A HPLC based analytical method was used to determine stability of the nasal formulation and was defined as 97.0–103.0 percent (n = 4) of the initial drug concentration in the formulation following storage (2–8 °C) over a period of 48 h, the maximum time elapsed between manufacture and dosing of the patients. Column: Discovery Bio wide pore C18 (25 mm × 4.6 mm i.d., 5 μm); Mobile Phase: Phase A: 0.1 M Sodium Perchlorate, pH 2.7, Phase B: Acetonitrile; Flow Rate: 1.0 mL/min; Run Time 50 min; Injection Volume: 15 μL; Column Temperature: 60 °C; Auto Sampler Temperature: 2–8 °C; Detection: 210 nm.

3.2. Preparation of Nasal Formulations for Ovine Study

The liquid nasal formulation used in the sheep was prepared identically to that for the human study, with the exception that it was manufactured in the Critical Pharmaceutical Laboratories (CPL) and did not contain the Tc-99m-DTPA label. The dry powder formulation was also prepared at CPL as 1% w/w PTH (1-34) with 39% Gellan gum, 40% Solutol® HS15, 20% Trehalose. In brief, 97.5 mg Gellan gum was dissolved in 50 mL ultra-pure water overnight. Solutol® HS15 was rendered molten (60 ± 10 °C), and 100 mg was added to the Gellan gum solution and mixed for 30–45 min at 60 °C. 50 mg of trehalose was added and mixed for a further 10 min. A total 5 mg of PTH 1-34 was dissolved in 5 mL of ultra-pure water, and 2.5 mL was added to the formulation. Particles were prepared using a spray dryer Mini Spray Dryer B-290 (Buchi UK Ltd., Oldham, UK) with the inlet set at 85 °C (outlet modified by inlet temperature), the aspirator 100%, the pump set at 006 equivalent to 2 mL/ min, the spray pressure at 4 bar. Particle size of the dry powder formulation manufactured for use in the sheep was not measured, due to limited availability of material due to batch size. However, the particle size of similar formulations when prepared for loading into the delivery devices was monitored using Helos/BF (Sympatec GmbH, Clausthal-Zellerfeld, Germany) during formulation development, where the VMD was 73.7–91.8 µm (×10 = 10.6–23.7 µm, ×50 = 51.5–98.1 µm, ×90 = 142–153 µm). A total 2.4–2.8% of particles were below 10 µm. As the vast majority of particles were >10 µm, the formulations would be expected to be nasally deposited. The integrity of the spray dried PTH 1-34 was monitored during formulation development by HPLC analysis, which consistently revealed a purity of >82.5% PTH 1-34.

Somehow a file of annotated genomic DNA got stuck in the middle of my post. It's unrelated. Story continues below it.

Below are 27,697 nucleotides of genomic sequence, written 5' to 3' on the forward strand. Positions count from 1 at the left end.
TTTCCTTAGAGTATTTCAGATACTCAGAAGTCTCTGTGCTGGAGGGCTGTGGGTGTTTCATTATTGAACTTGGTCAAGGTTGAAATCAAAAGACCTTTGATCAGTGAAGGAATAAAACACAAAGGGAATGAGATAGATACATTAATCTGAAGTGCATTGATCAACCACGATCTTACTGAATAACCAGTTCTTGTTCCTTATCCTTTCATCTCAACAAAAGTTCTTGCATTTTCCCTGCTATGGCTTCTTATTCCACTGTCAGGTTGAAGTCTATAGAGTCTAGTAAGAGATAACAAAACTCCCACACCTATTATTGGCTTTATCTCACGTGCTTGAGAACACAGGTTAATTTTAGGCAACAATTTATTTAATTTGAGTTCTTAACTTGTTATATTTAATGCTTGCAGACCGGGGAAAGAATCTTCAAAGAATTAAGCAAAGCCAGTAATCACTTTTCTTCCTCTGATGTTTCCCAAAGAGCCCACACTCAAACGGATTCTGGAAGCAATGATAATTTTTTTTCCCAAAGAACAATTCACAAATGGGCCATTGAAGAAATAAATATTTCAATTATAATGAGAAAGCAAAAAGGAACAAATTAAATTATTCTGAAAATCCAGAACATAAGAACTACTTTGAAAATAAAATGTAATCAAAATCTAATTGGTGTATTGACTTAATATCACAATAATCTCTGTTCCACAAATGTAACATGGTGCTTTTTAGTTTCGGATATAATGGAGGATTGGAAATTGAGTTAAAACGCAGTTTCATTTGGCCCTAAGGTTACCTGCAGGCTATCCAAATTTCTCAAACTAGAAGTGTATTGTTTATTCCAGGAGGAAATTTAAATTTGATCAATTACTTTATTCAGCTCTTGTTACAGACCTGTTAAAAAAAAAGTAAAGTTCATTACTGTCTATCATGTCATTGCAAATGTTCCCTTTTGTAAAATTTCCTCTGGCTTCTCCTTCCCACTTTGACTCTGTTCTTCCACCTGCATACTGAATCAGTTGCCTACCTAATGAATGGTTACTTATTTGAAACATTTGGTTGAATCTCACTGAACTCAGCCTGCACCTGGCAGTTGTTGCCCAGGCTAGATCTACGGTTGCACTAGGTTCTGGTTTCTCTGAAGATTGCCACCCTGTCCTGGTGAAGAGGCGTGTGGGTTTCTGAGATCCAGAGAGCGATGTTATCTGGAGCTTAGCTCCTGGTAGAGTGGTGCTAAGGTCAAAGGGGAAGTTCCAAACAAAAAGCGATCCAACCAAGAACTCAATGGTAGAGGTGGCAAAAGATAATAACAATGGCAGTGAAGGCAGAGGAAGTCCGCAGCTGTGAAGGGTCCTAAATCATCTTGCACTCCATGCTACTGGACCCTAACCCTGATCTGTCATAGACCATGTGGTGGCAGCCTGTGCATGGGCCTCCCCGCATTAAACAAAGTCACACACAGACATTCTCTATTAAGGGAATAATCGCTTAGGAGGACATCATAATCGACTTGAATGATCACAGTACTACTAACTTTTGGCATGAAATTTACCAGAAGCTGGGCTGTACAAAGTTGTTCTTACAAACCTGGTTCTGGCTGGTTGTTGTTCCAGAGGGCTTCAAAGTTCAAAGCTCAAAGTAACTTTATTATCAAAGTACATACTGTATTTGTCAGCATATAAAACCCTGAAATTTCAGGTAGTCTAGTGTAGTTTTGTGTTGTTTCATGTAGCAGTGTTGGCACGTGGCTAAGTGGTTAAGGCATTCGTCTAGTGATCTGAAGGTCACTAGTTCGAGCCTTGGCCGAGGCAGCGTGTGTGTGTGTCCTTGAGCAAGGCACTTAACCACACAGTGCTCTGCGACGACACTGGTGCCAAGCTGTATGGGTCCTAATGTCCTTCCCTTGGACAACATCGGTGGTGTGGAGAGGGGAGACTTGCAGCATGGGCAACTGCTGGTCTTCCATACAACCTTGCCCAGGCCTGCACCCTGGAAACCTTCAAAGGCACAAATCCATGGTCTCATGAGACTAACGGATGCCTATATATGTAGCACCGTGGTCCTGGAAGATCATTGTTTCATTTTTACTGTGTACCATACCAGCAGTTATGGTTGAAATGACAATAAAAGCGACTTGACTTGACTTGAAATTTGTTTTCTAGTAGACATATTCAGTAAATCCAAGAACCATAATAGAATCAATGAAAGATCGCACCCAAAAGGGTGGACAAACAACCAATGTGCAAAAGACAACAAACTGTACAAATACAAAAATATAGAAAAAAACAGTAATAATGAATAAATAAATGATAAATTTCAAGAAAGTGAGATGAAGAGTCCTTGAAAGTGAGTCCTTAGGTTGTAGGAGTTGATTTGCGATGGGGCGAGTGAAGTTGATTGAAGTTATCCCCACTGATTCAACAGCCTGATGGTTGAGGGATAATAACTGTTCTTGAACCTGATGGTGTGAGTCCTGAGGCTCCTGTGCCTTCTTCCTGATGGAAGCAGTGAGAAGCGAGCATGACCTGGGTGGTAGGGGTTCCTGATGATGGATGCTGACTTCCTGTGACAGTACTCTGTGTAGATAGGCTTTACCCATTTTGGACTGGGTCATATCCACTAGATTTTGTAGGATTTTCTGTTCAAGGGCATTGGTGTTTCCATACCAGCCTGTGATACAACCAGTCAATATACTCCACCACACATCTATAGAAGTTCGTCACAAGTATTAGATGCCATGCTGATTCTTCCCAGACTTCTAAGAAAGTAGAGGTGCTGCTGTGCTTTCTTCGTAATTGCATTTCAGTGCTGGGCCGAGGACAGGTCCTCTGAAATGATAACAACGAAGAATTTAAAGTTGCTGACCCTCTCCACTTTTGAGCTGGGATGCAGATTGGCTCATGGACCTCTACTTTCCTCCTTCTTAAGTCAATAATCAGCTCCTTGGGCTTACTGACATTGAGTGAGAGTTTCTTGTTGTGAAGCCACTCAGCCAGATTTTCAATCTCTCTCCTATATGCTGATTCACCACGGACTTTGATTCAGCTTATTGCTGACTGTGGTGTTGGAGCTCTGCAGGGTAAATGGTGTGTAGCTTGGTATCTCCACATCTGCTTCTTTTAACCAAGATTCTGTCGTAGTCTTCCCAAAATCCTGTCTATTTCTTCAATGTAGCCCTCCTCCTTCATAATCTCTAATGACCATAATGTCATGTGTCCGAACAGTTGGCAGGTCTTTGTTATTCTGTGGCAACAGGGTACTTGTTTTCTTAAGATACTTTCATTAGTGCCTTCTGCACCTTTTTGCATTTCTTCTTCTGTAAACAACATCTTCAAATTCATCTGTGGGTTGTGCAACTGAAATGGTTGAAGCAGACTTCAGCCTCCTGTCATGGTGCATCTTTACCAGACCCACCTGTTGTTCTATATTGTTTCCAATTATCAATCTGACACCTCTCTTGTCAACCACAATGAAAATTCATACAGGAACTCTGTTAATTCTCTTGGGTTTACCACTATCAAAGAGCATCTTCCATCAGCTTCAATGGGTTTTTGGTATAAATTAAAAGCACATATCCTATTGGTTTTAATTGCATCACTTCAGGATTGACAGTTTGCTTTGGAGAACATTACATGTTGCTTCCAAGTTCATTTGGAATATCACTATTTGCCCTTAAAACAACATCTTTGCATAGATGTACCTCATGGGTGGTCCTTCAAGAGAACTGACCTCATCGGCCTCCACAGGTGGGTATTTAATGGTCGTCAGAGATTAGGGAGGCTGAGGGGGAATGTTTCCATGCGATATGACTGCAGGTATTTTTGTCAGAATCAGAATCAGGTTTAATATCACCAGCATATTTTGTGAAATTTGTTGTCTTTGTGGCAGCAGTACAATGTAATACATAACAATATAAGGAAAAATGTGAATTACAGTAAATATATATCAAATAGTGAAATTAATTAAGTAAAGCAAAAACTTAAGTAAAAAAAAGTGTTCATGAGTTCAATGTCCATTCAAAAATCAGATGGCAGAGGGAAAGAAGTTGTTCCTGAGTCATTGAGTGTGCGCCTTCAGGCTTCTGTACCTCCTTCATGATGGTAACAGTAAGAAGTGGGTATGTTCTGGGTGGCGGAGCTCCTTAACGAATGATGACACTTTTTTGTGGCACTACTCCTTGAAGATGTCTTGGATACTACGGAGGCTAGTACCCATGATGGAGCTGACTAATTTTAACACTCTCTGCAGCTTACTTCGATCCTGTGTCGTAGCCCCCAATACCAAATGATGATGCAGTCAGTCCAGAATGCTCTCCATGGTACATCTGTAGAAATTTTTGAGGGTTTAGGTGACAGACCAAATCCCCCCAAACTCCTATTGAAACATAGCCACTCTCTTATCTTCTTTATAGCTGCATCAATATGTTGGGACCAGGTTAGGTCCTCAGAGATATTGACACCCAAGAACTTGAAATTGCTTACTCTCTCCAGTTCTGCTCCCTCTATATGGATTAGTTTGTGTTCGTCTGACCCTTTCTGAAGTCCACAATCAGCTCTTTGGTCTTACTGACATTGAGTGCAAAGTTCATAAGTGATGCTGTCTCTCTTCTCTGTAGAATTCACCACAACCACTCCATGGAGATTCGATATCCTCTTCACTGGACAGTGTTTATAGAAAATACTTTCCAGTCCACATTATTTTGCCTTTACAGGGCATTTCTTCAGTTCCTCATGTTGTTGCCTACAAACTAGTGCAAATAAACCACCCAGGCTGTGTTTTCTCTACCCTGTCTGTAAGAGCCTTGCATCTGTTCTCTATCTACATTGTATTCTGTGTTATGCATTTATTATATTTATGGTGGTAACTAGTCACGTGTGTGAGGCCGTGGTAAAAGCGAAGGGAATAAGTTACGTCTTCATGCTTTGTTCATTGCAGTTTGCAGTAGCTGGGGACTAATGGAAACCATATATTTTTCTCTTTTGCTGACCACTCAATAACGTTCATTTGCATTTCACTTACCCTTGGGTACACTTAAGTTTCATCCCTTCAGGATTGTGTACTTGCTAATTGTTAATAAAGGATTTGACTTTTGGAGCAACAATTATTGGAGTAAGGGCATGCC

3.3. Healthy Human Volunteer Pharmacokinetic/Gamma Scintigraphy Study

The study was conducted in accordance with the Declaration of Helsinki, and the protocol for the clinical study was given a favourable opinion (12 September 2013) by the NRES committee London Westminster (ref 13/LO/1037, IRAS ID 126447). All participants gave their informed consent before they participated in the study. This included regulatory approvals from the Medicines and Healthcare products Regulatory Agency (MHRA), Nottingham University Hospitals NHS Trust Research & Innovation (NUH NHS Trust R&I) and certification from the Administration of Radioactive Substances Advisory Committee (ARSAC). The study was registered at website and with the Trent Comprehensive Local Research Network (Trent CLRN). A dose escalation component was included within the approved study using a developmental delivery device, however, the data are not reported here due to commercial sensitivities.